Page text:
Advice for Authors Interested in Peer Review: Editors Share Insights

Learn how to construct a useful review that will benefit the manuscript's authors.
Advice for Authors Interested in Peer Review: Editors Share Insights

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By: Melvin B. Heyman MD, Editor-in-Chief, Western Hemisphere, Journal of Pediatric Gastroenterology and Nutrition, and Professor of Pediatrics, University of California, San Francisco

The peer review process is an essential component of any scientific journal and is dependent on peer reviewers to conduct thorough, informative, and timely reviews. The Journal of Pediatric Gastroenterology and Nutrition (JPGN) has been incentivizing peer reviewers by providing CME credit for conducting reviews. The journal also has a convenient checklist available online to help guide peer reviewers in assessing articles, and the checklist is useful for less experienced reviewers and those who are just beginning to get involved in the peer review process. Although the checklist is specific to JPGN, it provides valuable information for anyone considering becoming a peer reviewer for a medical journal.

The peer review process for most journals entails a formal review by experts in the same field to assure that a scholarly work meets necessary and essential standards, including ethical considerations, prior to acceptance and publication. Peer reviewers must always declare potential conflicts of interest, specifically if they have published or conducted research with any of the authors within 3 years and/or if they have competitive interests with the research under consideration.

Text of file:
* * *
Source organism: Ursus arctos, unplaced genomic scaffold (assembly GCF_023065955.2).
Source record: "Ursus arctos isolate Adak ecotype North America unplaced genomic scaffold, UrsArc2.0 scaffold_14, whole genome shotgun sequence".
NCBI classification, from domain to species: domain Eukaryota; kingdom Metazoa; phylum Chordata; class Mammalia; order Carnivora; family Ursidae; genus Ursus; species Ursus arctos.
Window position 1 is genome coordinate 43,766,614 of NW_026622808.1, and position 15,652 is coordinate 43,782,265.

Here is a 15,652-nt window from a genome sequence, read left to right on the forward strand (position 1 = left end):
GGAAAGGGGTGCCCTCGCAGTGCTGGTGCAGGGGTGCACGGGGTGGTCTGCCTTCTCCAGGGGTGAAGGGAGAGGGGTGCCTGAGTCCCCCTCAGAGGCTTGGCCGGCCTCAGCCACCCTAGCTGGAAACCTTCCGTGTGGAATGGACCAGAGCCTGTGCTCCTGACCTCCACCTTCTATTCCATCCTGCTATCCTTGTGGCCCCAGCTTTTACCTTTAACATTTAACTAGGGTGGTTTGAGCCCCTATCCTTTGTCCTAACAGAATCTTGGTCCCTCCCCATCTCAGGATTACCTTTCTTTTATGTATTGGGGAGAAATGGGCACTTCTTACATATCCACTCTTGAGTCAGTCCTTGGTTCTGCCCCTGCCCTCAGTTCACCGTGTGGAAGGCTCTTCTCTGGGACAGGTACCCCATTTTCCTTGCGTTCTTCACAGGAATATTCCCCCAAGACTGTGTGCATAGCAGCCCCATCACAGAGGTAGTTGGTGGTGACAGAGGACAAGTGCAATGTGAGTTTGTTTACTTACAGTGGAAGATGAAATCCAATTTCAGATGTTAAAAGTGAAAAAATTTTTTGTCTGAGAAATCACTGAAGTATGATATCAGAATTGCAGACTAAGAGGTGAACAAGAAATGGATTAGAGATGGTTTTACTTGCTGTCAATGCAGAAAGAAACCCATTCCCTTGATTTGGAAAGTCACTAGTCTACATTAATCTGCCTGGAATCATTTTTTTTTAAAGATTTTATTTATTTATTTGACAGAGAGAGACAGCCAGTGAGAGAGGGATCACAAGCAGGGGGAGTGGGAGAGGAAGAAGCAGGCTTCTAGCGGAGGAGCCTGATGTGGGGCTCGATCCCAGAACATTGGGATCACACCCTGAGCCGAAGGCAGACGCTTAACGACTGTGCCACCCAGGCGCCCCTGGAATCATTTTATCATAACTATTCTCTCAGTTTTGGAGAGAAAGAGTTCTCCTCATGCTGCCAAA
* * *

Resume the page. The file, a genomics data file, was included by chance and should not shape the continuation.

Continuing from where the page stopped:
Because getting useful feedback from reviewers is critical to improving a manuscript, it is also important for authors to be good reviewers. Peer reviewers are considered to be experts in their field and thus, it is necessary to decline any reviews if the manuscript does not fit your expertise. Likewise, reviews should be declined if you cannot return the review in a timely manner or if you have a conflict of interest. Editors will frequently scan a newly submitted manuscript to determine whether it is suitable for the journal or contains a fatal flaw. If the editor finds either of these to be true, he/she will most likely reject it outright before sending it for peer review. However, upon receiving a manuscript, reviewers may wish to quickly read it to determine the quality of the study and the writing. If the quality is poor, the reviewer may only include major comments and/or request that it is rewritten before providing a full review. A short summary of the key findings and value of the manuscript is a good way to begin a review. Comments can then be itemized under major and minor points. Major comments are critical to the validity of the study, and minor comments include areas that require clarification or requests for additional data. The recommendation as to whether the paper should be published is reserved for the editor. Reviewers ought to remember that the goal of peer review is to provide constructive feedback for the author and encourage the efforts of his/her peers. There are limitations to every study, and reviewers need to keep this in mind when assessing the work of others.